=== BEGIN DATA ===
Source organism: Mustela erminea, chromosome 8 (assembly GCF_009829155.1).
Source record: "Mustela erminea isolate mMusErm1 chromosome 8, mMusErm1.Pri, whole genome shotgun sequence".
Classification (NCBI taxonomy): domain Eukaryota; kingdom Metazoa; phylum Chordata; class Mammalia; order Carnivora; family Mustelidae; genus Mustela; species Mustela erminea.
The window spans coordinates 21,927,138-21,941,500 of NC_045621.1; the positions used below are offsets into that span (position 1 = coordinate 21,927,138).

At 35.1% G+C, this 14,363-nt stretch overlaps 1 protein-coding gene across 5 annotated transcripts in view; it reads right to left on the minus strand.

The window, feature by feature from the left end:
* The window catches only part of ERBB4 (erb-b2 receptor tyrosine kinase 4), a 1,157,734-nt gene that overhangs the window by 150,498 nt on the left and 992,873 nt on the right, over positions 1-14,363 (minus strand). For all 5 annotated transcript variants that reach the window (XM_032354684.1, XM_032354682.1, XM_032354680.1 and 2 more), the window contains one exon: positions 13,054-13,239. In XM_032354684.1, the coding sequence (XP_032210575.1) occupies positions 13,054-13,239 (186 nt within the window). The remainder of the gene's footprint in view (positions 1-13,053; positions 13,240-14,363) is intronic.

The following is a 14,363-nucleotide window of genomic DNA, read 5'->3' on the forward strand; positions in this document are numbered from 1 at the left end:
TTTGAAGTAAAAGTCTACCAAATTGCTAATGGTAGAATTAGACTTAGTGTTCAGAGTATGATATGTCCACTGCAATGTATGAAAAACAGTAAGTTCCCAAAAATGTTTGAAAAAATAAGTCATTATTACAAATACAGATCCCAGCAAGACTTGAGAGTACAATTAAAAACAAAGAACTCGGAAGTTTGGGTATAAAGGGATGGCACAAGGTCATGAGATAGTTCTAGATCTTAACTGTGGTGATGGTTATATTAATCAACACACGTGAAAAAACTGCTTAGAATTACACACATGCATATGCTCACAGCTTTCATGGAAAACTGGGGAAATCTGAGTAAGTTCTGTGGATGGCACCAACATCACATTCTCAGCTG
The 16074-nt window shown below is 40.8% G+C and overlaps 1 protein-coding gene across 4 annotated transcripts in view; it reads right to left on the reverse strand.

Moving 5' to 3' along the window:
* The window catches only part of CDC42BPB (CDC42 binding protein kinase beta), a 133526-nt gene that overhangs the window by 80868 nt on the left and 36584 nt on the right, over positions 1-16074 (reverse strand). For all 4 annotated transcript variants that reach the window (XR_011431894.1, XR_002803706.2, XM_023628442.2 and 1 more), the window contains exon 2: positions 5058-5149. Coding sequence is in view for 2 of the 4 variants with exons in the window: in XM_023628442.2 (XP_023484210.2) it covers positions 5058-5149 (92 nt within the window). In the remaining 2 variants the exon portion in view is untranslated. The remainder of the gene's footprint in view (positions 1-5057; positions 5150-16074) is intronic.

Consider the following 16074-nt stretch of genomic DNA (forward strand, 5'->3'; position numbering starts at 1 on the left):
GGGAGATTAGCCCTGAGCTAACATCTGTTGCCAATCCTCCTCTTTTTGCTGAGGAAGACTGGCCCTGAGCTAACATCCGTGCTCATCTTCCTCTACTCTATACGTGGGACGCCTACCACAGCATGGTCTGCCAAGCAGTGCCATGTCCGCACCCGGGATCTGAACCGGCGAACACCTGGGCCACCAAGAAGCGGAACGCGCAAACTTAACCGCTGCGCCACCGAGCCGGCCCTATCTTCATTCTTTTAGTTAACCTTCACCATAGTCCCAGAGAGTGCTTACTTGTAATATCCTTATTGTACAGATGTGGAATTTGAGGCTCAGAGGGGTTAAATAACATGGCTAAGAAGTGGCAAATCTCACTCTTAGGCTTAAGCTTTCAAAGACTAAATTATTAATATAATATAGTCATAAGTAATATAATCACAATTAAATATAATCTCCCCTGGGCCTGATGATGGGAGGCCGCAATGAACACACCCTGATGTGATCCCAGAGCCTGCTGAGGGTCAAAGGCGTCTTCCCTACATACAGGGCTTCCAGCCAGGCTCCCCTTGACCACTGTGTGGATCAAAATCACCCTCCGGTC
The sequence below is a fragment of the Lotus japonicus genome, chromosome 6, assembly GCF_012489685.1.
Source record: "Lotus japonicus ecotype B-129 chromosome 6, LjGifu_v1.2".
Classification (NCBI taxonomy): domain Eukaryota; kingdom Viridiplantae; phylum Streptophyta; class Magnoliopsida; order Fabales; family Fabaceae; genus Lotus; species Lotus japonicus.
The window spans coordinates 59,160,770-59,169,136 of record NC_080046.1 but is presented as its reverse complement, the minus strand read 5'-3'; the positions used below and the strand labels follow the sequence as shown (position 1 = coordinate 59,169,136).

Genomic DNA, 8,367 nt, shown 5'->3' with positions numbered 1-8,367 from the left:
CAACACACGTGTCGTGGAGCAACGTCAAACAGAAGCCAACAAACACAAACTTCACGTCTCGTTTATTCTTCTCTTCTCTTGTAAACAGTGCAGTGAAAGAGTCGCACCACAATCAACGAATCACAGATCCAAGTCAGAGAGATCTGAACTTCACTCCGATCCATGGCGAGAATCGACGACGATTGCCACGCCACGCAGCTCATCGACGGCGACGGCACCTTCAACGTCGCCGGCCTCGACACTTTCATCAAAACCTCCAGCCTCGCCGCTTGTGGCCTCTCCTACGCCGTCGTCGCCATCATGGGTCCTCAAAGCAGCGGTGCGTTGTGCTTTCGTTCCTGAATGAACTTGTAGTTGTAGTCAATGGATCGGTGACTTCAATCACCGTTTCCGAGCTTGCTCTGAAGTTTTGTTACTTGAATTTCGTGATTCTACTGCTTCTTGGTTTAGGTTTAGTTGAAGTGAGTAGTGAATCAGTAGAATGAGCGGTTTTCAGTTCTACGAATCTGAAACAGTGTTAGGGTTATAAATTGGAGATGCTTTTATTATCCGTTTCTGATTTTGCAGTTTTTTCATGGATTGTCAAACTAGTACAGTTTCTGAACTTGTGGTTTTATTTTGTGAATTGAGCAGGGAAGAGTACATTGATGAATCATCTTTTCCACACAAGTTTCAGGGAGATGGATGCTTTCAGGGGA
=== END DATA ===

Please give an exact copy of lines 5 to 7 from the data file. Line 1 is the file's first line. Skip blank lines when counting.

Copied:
At 35.1% G+C, this 14,363-nt stretch overlaps 1 protein-coding gene across 5 annotated transcripts in view; it reads right to left on the minus strand.

The window, feature by feature from the left end:
* The window catches only part of ERBB4 (erb-b2 receptor tyrosine kinase 4), a 1,157,734-nt gene that overhangs the window by 150,498 nt on the left and 992,873 nt on the right, over positions 1-14,363 (minus strand). For all 5 annotated transcript variants that reach the window (XM_032354684.1, XM_032354682.1, XM_032354680.1 and 2 more), the window contains one exon: positions 13,054-13,239. In XM_032354684.1, the coding sequence (XP_032210575.1) occupies positions 13,054-13,239 (186 nt within the window). The remainder of the gene's footprint in view (positions 1-13,053; positions 13,240-14,363) is intronic.